Too often, organizations (and people) think of their organizational charts as the logical succession plan for when people leave.
A CEO retires and the COO is next in line to take their place.
A head coach leaves and the top assistant steps right into the top spot.
A sales manager position opens up and the top salesperson is promoted to this position.
The problem with this kind of thinking is that the skill set needed for one position does not automatically qualify someone for a different position.
When the CEO retires the assumption is since the COO has been carrying out the day to day operations, he/she would be the most capable person for the CEO position. The problem is, the CEO probably is doing much more “visionary” planning while the COO has been doing the “right now” work.
The assistant coach might have great rapport with the team because while the assistant has input in a lot of things, everyone knows the final decision ultimately is with the head coach. It’s easy to make tough suggestions. It’s much harder to make tough decisions.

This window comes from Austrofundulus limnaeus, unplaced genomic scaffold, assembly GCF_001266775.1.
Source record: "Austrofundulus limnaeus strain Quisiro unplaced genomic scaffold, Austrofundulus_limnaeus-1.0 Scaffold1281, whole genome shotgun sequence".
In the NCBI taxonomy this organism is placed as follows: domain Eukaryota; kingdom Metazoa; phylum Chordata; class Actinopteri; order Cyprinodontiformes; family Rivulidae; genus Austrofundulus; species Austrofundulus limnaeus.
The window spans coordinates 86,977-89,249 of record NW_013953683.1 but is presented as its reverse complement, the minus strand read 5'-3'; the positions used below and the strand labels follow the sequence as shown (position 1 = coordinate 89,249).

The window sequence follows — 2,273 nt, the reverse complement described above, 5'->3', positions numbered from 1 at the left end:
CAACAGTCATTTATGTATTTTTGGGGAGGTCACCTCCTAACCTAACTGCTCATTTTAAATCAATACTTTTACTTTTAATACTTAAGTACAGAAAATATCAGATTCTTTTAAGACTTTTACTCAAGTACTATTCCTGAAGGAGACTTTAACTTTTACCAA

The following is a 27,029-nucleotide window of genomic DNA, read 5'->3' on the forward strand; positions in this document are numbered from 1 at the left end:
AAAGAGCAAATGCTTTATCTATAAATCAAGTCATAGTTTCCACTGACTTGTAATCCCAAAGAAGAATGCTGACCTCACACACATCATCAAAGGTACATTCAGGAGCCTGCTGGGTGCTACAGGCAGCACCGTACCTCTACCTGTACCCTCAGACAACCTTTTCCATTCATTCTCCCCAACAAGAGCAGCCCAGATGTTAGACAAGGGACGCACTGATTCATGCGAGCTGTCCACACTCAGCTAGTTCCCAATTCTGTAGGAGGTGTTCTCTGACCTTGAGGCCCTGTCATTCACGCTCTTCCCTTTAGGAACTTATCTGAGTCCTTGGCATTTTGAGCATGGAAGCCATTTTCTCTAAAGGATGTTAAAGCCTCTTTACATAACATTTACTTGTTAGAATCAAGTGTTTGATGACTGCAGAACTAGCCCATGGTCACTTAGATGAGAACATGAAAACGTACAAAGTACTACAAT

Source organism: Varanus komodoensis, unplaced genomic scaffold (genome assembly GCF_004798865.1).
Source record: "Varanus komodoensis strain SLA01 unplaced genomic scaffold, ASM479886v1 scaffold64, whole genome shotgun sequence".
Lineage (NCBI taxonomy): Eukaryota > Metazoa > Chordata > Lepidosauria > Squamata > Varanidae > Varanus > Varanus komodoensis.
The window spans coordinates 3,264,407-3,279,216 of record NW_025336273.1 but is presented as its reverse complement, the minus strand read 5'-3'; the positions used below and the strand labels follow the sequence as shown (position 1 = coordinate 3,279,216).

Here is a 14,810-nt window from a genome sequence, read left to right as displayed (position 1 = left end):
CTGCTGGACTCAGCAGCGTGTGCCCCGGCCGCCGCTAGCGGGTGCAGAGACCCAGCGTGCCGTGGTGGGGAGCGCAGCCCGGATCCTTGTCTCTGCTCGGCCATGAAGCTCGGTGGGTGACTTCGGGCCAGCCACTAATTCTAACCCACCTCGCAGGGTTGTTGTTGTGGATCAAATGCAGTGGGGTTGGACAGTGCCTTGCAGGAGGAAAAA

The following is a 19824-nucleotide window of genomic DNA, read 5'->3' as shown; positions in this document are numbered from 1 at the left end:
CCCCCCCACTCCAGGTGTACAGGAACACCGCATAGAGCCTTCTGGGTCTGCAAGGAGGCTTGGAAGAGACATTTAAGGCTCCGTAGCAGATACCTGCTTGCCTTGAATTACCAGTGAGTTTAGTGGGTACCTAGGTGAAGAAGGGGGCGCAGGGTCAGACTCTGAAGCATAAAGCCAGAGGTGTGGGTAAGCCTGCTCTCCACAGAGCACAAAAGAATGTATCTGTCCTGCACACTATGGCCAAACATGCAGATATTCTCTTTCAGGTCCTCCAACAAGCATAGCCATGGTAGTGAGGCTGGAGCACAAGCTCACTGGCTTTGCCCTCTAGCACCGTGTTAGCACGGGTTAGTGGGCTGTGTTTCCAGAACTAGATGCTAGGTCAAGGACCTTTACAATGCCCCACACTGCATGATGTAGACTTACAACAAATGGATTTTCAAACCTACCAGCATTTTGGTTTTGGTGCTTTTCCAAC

The great salesperson might an innate ability to read the customer but that doesn’t mean he knows how to hire others with this same trait nor does it mean he knows how to train others to have this same ability.
This is quite different than the Peter Principle in that I’m not referring to people who are only competent at what they do. Someone might be a GREAT COO but that still doesn’t mean they will be even a good CEO.
One reason organizations like to promote from within the organization chart is the fear if they don’t do so, they might lose the people who aren’t promoted. The thing they don’t realize is, if they promote someone who isn’t ready for the position, they will eventually lose that person and possibly much more.
Top leaders will groom their “underlings” so they are ready to move up the chart but it’s important not to move people up simply because it’s the easy way to do things.
Have a great day!
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